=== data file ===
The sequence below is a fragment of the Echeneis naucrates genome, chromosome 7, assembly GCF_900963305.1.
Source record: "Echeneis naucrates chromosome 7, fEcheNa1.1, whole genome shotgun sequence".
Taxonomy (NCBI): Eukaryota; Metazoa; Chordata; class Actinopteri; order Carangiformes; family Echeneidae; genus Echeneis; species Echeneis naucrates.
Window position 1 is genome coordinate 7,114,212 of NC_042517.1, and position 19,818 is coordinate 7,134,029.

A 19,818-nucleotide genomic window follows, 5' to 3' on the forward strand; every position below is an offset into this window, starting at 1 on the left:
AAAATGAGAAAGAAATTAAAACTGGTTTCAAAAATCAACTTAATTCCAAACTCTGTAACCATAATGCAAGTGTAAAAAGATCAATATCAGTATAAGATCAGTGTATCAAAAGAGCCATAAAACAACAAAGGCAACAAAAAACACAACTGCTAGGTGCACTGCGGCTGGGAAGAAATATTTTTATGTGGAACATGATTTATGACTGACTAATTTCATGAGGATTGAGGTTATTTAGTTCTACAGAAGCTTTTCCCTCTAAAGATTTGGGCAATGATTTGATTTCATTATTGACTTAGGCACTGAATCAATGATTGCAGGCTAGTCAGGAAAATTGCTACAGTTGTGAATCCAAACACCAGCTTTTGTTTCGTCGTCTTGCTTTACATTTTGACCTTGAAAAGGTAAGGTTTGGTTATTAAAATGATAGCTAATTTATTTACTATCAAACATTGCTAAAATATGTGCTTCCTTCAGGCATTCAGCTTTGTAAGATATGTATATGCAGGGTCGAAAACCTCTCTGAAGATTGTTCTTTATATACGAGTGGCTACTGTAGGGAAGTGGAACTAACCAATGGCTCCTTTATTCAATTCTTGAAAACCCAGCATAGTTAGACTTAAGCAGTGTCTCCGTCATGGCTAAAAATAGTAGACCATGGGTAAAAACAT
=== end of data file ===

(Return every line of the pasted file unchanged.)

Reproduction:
The sequence below is a fragment of the Echeneis naucrates genome, chromosome 7, assembly GCF_900963305.1.
Source record: "Echeneis naucrates chromosome 7, fEcheNa1.1, whole genome shotgun sequence".
Taxonomy (NCBI): Eukaryota; Metazoa; Chordata; class Actinopteri; order Carangiformes; family Echeneidae; genus Echeneis; species Echeneis naucrates.
Window position 1 is genome coordinate 7,114,212 of NC_042517.1, and position 19,818 is coordinate 7,134,029.

A 19,818-nucleotide genomic window follows, 5' to 3' on the forward strand; every position below is an offset into this window, starting at 1 on the left:
AAAATGAGAAAGAAATTAAAACTGGTTTCAAAAATCAACTTAATTCCAAACTCTGTAACCATAATGCAAGTGTAAAAAGATCAATATCAGTATAAGATCAGTGTATCAAAAGAGCCATAAAACAACAAAGGCAACAAAAAACACAACTGCTAGGTGCACTGCGGCTGGGAAGAAATATTTTTATGTGGAACATGATTTATGACTGACTAATTTCATGAGGATTGAGGTTATTTAGTTCTACAGAAGCTTTTCCCTCTAAAGATTTGGGCAATGATTTGATTTCATTATTGACTTAGGCACTGAATCAATGATTGCAGGCTAGTCAGGAAAATTGCTACAGTTGTGAATCCAAACACCAGCTTTTGTTTCGTCGTCTTGCTTTACATTTTGACCTTGAAAAGGTAAGGTTTGGTTATTAAAATGATAGCTAATTTATTTACTATCAAACATTGCTAAAATATGTGCTTCCTTCAGGCATTCAGCTTTGTAAGATATGTATATGCAGGGTCGAAAACCTCTCTGAAGATTGTTCTTTATATACGAGTGGCTACTGTAGGGAAGTGGAACTAACCAATGGCTCCTTTATTCAATTCTTGAAAACCCAGCATAGTTAGACTTAAGCAGTGTCTCCGTCATGGCTAAAAATAGTAGACCATGGGTAAAAACAT